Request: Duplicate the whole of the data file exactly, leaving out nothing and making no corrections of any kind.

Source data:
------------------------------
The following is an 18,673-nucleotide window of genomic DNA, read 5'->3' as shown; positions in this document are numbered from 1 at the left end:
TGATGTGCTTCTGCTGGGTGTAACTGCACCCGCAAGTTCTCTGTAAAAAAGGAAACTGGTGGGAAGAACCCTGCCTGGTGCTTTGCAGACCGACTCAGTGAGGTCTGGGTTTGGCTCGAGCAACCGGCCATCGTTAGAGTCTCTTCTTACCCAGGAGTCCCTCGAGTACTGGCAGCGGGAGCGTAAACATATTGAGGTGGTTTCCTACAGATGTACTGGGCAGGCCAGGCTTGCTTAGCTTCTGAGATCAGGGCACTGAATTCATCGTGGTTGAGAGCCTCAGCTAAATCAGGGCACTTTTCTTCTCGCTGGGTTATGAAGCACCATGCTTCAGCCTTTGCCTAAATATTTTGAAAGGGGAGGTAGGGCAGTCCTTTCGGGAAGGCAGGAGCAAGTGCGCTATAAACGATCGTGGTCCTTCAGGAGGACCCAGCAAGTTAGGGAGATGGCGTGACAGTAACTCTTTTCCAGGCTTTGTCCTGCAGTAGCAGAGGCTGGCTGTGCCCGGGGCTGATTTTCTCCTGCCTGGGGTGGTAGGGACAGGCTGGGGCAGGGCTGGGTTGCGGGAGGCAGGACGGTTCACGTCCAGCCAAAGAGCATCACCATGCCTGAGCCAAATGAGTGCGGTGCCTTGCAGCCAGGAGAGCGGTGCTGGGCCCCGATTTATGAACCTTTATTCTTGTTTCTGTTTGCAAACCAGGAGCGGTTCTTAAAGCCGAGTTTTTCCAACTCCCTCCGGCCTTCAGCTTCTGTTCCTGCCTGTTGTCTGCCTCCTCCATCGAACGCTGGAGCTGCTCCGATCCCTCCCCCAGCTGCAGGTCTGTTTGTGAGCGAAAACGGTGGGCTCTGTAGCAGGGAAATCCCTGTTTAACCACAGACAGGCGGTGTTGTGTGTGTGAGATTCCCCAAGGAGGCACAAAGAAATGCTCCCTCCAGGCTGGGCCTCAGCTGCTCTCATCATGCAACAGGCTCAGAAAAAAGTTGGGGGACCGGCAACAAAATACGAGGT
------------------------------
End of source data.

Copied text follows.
The following is an 18,673-nucleotide window of genomic DNA, read 5'->3' as shown; positions in this document are numbered from 1 at the left end:
TGATGTGCTTCTGCTGGGTGTAACTGCACCCGCAAGTTCTCTGTAAAAAAGGAAACTGGTGGGAAGAACCCTGCCTGGTGCTTTGCAGACCGACTCAGTGAGGTCTGGGTTTGGCTCGAGCAACCGGCCATCGTTAGAGTCTCTTCTTACCCAGGAGTCCCTCGAGTACTGGCAGCGGGAGCGTAAACATATTGAGGTGGTTTCCTACAGATGTACTGGGCAGGCCAGGCTTGCTTAGCTTCTGAGATCAGGGCACTGAATTCATCGTGGTTGAGAGCCTCAGCTAAATCAGGGCACTTTTCTTCTCGCTGGGTTATGAAGCACCATGCTTCAGCCTTTGCCTAAATATTTTGAAAGGGGAGGTAGGGCAGTCCTTTCGGGAAGGCAGGAGCAAGTGCGCTATAAACGATCGTGGTCCTTCAGGAGGACCCAGCAAGTTAGGGAGATGGCGTGACAGTAACTCTTTTCCAGGCTTTGTCCTGCAGTAGCAGAGGCTGGCTGTGCCCGGGGCTGATTTTCTCCTGCCTGGGGTGGTAGGGACAGGCTGGGGCAGGGCTGGGTTGCGGGAGGCAGGACGGTTCACGTCCAGCCAAAGAGCATCACCATGCCTGAGCCAAATGAGTGCGGTGCCTTGCAGCCAGGAGAGCGGTGCTGGGCCCCGATTTATGAACCTTTATTCTTGTTTCTGTTTGCAAACCAGGAGCGGTTCTTAAAGCCGAGTTTTTCCAACTCCCTCCGGCCTTCAGCTTCTGTTCCTGCCTGTTGTCTGCCTCCTCCATCGAACGCTGGAGCTGCTCCGATCCCTCCCCCAGCTGCAGGTCTGTTTGTGAGCGAAAACGGTGGGCTCTGTAGCAGGGAAATCCCTGTTTAACCACAGACAGGCGGTGTTGTGTGTGTGAGATTCCCCAAGGAGGCACAAAGAAATGCTCCCTCCAGGCTGGGCCTCAGCTGCTCTCATCATGCAACAGGCTCAGAAAAAAGTTGGGGGACCGGCAACAAAATACGAGGT